The importance of indoor air health is expanding. So too, is new technology supporting the healthy air revolution. Recently, air health, ventilation, and pathogen transmission experts have coined a new term, Equivalent Clean Airflow, or ECA, describing how well air is cleaned and circulated within a space. Essentially, ECA measures the efficacy of how air within a space is cleaned and cleared, ECAi measures the safe number of occupants based on its cleanliness.
Cleaning, in this instance, is not a rag and spray bottle, but instead, filters (in HVAC, air purifiers, etc) and/or the introduction of outdoor air.
Equivalent clean air refers to the concept of providing indoor spaces with ventilation or disinfection solutions that mimic the quality and characteristics of clean outdoor air.
Why is ECA important?
When outdoor air is brought into a building, it undergoes filtration, conditioning, and sometimes treatment processes to meet specific indoor air quality standards. The goal is to remove pollutants, particulate matter, and contaminants while adjusting the temperature and humidity levels to create a comfortable and safe indoor environment.
Equivalent clean air can be achieved through various ventilation systems, such as natural ventilation, mechanical ventilation, UVC or any combination of these. Natural ventilation relies on openings like windows, doors, or vents to allow outdoor air to enter and circulate through the building. Mechanical ventilation, on the other hand, uses fans, ducts, and air-handling units to distribute and control the flow of outdoor air.
How does exhalation impact ECA?
When people occupy a space, the amount of exhalation brings potential pathogens into the air and therefore increases the need for greater airflow (air changes). This new term is called Equivalent Clean Air, measuring the amount of clean air needed to clear the air based on the number of people in the room.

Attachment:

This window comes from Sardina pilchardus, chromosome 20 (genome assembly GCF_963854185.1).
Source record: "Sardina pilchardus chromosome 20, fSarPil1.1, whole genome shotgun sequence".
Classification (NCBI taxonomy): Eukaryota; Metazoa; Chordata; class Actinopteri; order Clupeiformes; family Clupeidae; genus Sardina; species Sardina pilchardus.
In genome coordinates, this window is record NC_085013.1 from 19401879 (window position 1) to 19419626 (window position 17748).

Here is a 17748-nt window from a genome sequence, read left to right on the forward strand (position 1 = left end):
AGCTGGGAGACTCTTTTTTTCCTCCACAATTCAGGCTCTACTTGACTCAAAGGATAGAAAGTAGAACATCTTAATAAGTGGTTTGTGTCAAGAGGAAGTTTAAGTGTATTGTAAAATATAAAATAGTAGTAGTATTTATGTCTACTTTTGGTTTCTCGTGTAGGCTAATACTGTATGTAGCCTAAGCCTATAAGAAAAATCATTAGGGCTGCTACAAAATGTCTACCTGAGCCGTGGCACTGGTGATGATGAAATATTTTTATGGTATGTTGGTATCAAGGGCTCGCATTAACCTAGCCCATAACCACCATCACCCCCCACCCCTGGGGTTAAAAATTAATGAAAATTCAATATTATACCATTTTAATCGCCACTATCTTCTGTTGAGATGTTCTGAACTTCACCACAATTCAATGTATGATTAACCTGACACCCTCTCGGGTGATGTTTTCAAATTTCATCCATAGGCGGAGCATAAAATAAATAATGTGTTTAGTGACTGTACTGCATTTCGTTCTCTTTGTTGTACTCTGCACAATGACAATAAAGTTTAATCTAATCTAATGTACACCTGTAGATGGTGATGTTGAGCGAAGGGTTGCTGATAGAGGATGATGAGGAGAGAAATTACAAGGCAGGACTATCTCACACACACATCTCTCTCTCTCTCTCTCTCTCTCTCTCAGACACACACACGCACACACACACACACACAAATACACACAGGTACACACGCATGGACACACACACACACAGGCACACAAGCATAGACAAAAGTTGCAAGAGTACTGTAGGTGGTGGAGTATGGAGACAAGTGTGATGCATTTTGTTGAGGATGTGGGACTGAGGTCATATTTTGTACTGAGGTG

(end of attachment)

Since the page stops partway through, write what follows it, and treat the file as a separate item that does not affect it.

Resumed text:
Why not just use the term EOA (Equivalent Outdoor Air)?
EOA is a term that has been used in the industry for a while, but some concern exists in assuming the outdoor air is clean. For example, some areas have very harmful outdoor air during wildfire season. Ensuring we are not introducing toxins to our indoor air is very important to our overall indoor health. Also, clean air can come from inside air (that has already been heated or cooled) and "cleaned" by filters, UVC or other approved methods.
How does a high or low ECA impact occupants?
By providing equivalent clean air (ECA), indoor spaces can minimize the buildup of pollutants, remove airborne pathogens, and maintain an overall healthier indoor environment. This is especially important in buildings where the windows cannot be opened or in areas with poor outdoor air quality due to pollution, allergens, or extreme weather conditions.
How do you measure ECA?
ECA is a mathematical equation based on airflow, systems, and even air particles. While it seems complicated, digital testing makes the process easy and gives real-time results, allowing you to make system adjustments, try scenarios and settings to help you know how to most efficiently meet your indoor air cleanliness goals and building standards.
Understanding the scientific side of ECA requires precise understanding of how very small particles (micron level) move and potentially stay in the air, this level of identification requires lab testing or lab grade testing done outside of a lab to get accurate ECA results. Some ECA testing products test digitally but may lack precise findings and/or consistency due to the level of analysis and/or inclusion of filtration in the testing method. BreatheScore Certify is the only system that gives you real time results, because it is fully digital in measurement and analysis, measuring air tracer dilution in real-time.
This method of air tracer and particle analysis provides dramatic savings, as tests can be done in as little as 20 minutes per 5,000 sqft. A ten-story building can be tested in a single day.
Learn more about BreatheScore Certify, the most cost-effective and accurate way to measure clean indoor air, provides digital solutions for measuring ECA (as well as eACH).